By Allie E. Almario
You’re probably already familiar with Chile, the skinny strip of land that is 2,700 miles long and 217 miles at its widest point. Chile is tucked between the Andes Mountains to the east and the Pacific to the west.
Boasting the clearest skies on earth and known as the driest desert in the world, Chile’s Atacama Desert is the premier place for one of the world’s best stargazing experience. Little to no light pollution is the optimal environment for this activity. The desert has an average yearly rainfall of just 15mm, although some parts of the desert get much less rain than that, averaging 1-3mm of rainfall in a single year.
Its rare and unusual landscape is often compared to Mars, so if it looks familiar, you may have already seen it as a backdrop in several movies and TV shows.
Now with the addition of ALMA (the Atacama Large Millimeter/submillimeter Array), the largest radio telescope in the world, the experience has just been catapulted to a whole other level. According to experts, “the telescope is so powerful that it can capture stars which are billions of light-years away, and it has a resolution that’s ten times clearer than the Hubble space telescope.” It uses 66 antennae that operates as the equivalent of a 10-mile-long telescope,
The good news is that the observatory offers free tours to members of the public every Saturday and Sunday, but you must register online in advance. Even better, since it is a radio telescope, not an optical one, you can actually go during the day.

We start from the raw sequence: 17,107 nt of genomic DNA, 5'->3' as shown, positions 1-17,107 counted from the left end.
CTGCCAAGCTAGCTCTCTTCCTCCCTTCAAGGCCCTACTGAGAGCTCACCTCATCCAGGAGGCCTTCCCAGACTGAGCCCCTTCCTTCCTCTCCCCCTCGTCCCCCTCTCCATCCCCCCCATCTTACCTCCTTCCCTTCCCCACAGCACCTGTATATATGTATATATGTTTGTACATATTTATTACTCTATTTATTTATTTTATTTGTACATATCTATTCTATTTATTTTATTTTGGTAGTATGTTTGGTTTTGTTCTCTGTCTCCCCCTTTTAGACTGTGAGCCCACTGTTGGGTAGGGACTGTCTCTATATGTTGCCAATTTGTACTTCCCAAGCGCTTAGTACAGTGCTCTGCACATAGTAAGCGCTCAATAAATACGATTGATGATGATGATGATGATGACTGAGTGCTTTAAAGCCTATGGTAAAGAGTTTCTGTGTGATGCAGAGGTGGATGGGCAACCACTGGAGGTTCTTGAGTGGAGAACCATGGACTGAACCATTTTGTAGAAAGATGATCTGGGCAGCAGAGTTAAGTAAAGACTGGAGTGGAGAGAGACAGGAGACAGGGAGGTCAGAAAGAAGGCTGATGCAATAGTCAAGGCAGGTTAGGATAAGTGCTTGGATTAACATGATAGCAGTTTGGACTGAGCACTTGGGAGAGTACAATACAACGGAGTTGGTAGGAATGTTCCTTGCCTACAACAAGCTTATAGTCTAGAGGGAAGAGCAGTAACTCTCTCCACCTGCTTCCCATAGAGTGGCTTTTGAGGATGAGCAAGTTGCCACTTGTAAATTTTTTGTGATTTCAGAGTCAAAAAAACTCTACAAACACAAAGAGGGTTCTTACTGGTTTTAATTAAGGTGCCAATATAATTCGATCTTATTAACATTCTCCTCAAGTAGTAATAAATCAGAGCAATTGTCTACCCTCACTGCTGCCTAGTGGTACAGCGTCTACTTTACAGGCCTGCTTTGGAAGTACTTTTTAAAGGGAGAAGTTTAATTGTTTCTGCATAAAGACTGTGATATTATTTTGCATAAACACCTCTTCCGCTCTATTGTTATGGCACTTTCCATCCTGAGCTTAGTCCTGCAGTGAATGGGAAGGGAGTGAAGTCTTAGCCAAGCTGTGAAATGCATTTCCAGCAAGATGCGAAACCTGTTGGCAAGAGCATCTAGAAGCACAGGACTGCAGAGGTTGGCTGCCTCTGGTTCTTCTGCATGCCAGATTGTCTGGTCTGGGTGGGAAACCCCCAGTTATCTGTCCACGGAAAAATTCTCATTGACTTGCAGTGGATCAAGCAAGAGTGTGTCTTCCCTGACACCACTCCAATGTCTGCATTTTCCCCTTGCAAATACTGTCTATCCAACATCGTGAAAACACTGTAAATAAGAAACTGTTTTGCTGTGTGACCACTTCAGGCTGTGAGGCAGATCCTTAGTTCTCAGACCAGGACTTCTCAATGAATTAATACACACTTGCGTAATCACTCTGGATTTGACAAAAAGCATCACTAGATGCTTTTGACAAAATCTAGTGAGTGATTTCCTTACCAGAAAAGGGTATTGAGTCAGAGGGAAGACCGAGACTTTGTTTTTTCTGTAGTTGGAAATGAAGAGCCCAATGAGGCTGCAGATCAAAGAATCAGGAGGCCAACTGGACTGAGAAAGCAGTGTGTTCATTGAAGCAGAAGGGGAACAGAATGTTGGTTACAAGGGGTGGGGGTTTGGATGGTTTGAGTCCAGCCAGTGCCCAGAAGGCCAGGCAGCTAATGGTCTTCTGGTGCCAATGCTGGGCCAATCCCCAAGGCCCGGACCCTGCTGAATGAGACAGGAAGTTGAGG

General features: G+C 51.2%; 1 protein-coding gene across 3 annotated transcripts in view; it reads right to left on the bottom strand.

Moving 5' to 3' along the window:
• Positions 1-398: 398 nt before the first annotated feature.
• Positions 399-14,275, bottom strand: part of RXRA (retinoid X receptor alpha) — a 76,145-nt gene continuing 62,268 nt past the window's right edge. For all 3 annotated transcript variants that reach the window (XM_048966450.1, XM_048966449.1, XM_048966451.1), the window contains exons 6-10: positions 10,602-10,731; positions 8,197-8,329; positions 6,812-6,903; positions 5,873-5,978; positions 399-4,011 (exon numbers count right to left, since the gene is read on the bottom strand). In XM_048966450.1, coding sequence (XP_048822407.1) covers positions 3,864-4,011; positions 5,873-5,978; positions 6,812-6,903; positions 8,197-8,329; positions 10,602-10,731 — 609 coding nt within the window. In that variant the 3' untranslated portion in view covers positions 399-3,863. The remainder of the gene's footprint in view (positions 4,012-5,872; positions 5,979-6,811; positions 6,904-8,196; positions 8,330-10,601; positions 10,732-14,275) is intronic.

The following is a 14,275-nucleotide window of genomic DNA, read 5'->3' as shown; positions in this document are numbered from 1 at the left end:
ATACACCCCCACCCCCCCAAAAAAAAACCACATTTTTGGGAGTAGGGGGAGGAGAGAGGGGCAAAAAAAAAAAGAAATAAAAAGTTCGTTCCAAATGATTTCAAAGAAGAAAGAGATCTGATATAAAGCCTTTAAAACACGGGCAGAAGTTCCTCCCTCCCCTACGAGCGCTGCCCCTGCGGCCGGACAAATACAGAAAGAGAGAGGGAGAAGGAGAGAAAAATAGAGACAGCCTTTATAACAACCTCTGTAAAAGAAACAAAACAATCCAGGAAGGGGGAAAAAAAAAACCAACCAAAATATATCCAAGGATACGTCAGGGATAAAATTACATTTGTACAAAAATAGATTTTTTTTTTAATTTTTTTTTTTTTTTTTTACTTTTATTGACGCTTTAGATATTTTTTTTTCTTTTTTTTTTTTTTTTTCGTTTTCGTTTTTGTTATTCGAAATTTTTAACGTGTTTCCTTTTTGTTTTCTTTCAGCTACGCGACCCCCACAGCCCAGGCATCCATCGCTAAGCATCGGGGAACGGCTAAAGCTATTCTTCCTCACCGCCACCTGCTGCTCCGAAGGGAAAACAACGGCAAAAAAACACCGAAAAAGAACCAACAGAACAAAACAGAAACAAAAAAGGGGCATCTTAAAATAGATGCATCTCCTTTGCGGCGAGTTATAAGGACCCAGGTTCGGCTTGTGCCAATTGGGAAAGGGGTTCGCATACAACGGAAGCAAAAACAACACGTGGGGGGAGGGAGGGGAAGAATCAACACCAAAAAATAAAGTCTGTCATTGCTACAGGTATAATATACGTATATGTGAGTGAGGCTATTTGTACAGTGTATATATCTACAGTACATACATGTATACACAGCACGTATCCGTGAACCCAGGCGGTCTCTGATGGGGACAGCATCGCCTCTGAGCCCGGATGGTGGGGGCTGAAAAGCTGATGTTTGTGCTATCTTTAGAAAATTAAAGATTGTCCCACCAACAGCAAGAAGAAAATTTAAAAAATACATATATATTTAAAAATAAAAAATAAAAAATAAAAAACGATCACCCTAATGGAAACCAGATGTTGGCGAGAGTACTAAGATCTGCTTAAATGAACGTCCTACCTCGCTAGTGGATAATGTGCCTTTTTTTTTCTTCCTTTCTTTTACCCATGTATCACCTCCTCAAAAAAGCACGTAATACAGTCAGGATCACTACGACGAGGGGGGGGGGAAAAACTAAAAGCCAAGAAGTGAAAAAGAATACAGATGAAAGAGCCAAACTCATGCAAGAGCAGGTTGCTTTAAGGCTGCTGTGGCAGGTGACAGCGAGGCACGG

HOW TO GET TO THE ATACAMA
Located in northern Chile, it’s a direct two-hour flight from Santiago to Calama, and from there, it’s an hour’s drive to the dusty outpost of a small town called San Pedro de Atacama. There are many lovely hotels to choose from, including some ultra luxury properties like the Awasi, which provides small casitas, butlers and your very own jeep driver.
The ALMA is located about 20 miles from San Pedro and at an altitude of more than 9,500 feet. Always be prepared to dress warmly.
WHEN TO GO
There are several different seasons in the Atacama, but high season is summer here – December through to mid-March. Low season is winter, from June to August, which can be quite cold and windy. Shoulder seasons occur from September to November and March to May.
Experts agree that the best time to go for stargazing is high season. You’re almost guaranteed clear skies. Because of the warm, dry climate, the Atacama experiences minimal cloud cover. Nonetheless, the Atacama can be visited throughout the year.